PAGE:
|14.||Olympus E-M10 III||Y||stereo||mono||-||-||micro||2.0||Y||-||-|
|16.||Olympus E-M10 II||Y||stereo||mono||-||-||micro||2.0||Y||-||-|
It is notable that the D780 has a microphone port, which is missing on the E-M10 IV. Such an external microphone input can help to substantially improve the quality of audio recordings when a good external microphone is used.
Studio photographers will appreciate that the Nikon D780 (unlike the E-M10 IV) features a PC Sync socket, so that professional strobe lights can be controlled by the camera.
Both the D780 and the E-M10 IV are recent models that are part of the current product line-up. The D780 replaced the earlier Nikon D750, while the E-M10 IV followed on from the Olympus E-M10 III. Further information on the two cameras (e.g. user guides, manuals), as well as related accessories, can be found on the official Nikon and Olympus websites.
So what is the bottom line? Is there a clear favorite between the Nikon D780 and the Olympus E-M10 IV? Which camera is better? A synthesis of the relative strong points of each of the models is listed below.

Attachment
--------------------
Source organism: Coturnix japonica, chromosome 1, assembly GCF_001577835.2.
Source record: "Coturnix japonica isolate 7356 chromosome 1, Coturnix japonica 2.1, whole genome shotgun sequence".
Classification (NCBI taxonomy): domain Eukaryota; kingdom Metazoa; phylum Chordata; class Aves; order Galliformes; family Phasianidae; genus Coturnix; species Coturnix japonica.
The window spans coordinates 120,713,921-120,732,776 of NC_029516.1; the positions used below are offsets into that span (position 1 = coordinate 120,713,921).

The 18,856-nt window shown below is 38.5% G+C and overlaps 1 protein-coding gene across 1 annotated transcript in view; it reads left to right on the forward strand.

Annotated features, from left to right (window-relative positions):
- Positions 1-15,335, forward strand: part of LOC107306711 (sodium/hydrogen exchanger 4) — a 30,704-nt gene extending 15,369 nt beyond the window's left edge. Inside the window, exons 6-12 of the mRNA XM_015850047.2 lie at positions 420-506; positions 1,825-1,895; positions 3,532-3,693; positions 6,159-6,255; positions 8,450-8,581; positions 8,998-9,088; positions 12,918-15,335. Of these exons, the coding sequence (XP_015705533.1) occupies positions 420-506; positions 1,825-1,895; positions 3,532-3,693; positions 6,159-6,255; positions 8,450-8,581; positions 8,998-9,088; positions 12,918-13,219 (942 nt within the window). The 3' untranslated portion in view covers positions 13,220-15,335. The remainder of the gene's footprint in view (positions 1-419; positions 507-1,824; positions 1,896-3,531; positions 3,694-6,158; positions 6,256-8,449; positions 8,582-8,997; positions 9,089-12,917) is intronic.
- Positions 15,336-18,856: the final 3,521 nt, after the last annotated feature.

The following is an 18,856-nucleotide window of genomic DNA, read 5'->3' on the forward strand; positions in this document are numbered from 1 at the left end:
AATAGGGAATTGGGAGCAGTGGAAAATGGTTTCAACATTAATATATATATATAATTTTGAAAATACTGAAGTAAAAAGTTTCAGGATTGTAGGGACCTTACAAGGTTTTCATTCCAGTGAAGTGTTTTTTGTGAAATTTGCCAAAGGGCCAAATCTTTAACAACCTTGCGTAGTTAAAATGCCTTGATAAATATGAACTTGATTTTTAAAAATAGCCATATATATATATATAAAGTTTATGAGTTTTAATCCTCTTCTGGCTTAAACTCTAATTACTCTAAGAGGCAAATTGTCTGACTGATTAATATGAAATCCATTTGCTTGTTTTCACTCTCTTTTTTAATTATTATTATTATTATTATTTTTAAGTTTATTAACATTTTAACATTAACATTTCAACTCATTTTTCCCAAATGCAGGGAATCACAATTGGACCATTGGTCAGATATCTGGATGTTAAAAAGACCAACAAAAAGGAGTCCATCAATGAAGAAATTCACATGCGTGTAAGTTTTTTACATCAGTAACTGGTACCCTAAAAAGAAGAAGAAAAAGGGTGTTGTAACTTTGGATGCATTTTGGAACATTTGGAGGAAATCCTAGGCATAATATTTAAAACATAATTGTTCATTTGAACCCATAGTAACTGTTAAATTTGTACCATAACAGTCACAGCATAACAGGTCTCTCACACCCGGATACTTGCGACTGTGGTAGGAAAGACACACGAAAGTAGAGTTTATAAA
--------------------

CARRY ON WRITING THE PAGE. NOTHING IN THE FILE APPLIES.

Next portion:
Advantages of the Nikon D780:
- More detail: Offers more megapixels (24.3 vs 20.2MP) with a 12% higher linear resolution.
- Better moiré control: Has an anti-alias filter to avoid artificial patterns to appear in images.
- Better image quality: Features bigger pixels on a larger sensor for higher quality imaging.
- Richer colors: The pixel size advantage translates into images with better, more accurate colors.
- More dynamic range: Larger pixels capture a wider spectrum of light and dark details.
- Better low-light sensitivity: Larger pixels means good image quality even under poor lighting.
- Better live-view autofocus: Features on-sensor phase-detection for more confident autofocus.
- Better sound: Can connect to an external microphone for higher quality sound recording.
- Better sound control: Has a headphone port that enables audio monitoring while recording.
- Brighter framing: Features an optical viewfinder for clear, lag-free composition.
- Larger viewfinder image: Features a viewfinder with a higher magnification (0.70x vs 0.62x).